India has 25m students in 3m schools and, as of 2012-13, 700 universities and 35,000 affiliated colleges. That market is growing quickly, with the population increasing at 1.2 per cent per year and economic output by about 7 per cent annually.

Though the companies do not declare how much they make in India, figures from Nielsen, the research group show, that overall revenues in the academic publishing sector have rocketed.

In 2013-14, about $2.9bn worth of academic books for schoolchildren were sold in India, and $860m worth of higher education books. By 2015-16, these figures had risen to $4.1bn and $1.2bn, respectively.

“Every publisher wants to come to India; there is a huge opportunity here,” says Vikrant Mathur, director at Nielsen.

But while the opportunities are significant, so are the hurdles — none more so than the perception of weak intellectual property protection.

“Access to knowledge will be reduced if this ceases to happen, which we believe is detrimental to the interests of India’s knowledge economy.”

Suprahmanian Seshadri, managing partner at the publishing consultancy Overleaf and a former executive at Oxford University Press, says: “For the publishers, this is already a low-margin market, and it is going to become increasingly difficult for them to make money.”

According to Mr Seshadri, international publishers can expect to make 45 to 50 per cent gross profit margins in India, which translates into 10 per cent earnings before interest, tax, depreciation and amortisation. That compares with gross margins of 65 to 75 per cent and ebitda of 15 to 20 per cent in more developed markets such as the UK.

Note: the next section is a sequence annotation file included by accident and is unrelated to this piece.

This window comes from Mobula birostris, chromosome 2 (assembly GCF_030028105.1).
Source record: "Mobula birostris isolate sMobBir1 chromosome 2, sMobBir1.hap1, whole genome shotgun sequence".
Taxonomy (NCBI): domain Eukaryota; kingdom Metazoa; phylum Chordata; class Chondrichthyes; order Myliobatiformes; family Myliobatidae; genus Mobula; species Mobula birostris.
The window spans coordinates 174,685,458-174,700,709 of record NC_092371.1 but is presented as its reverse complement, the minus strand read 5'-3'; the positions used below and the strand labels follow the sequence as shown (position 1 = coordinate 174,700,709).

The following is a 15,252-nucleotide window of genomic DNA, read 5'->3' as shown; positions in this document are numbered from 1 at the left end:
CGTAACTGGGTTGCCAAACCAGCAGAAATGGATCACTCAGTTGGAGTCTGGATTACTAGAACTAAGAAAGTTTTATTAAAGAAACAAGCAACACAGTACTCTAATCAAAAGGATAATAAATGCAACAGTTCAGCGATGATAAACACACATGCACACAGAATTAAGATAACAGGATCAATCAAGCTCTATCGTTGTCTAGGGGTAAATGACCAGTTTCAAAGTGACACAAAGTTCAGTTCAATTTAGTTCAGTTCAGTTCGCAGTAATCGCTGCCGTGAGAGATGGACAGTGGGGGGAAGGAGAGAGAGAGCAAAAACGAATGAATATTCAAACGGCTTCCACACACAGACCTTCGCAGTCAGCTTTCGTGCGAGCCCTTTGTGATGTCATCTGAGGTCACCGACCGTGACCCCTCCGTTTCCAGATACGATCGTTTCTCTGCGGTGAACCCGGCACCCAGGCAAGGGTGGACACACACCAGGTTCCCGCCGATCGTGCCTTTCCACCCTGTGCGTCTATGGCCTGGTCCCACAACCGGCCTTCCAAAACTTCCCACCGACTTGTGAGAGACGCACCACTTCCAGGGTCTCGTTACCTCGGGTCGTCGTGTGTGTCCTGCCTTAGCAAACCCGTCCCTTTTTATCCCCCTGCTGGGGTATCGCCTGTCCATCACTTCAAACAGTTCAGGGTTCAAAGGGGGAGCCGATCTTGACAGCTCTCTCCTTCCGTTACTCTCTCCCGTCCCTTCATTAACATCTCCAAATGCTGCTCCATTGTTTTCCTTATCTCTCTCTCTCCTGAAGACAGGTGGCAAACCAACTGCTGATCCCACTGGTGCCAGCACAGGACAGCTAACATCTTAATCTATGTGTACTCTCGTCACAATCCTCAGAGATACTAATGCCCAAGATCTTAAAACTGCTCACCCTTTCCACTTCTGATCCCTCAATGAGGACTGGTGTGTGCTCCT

Copyright infringement is not the only hurdle in India. Academic publishers saw their market abruptly shrink by about 18,000 schools in February when the government decided all schools affiliated to the Central Board of Secondary Education should use only state-published textbooks.

Meanwhile, ministers have also decided to impose a 12 per cent tax on paper as part of the new national goods and services tax due to come into force on July 1.

Riaz Haq said...

Husain Haqqani Defends #India, Asks #Trump to Get Tough With #Pakistan to Win in #Afghanistan

Islamabad’s response was to argue that Pakistan does, indeed, support insurgents in Afghanistan, but it does so because of security concerns about India, which is seen by generals and many civilian leaders as an existential threat to Pakistan.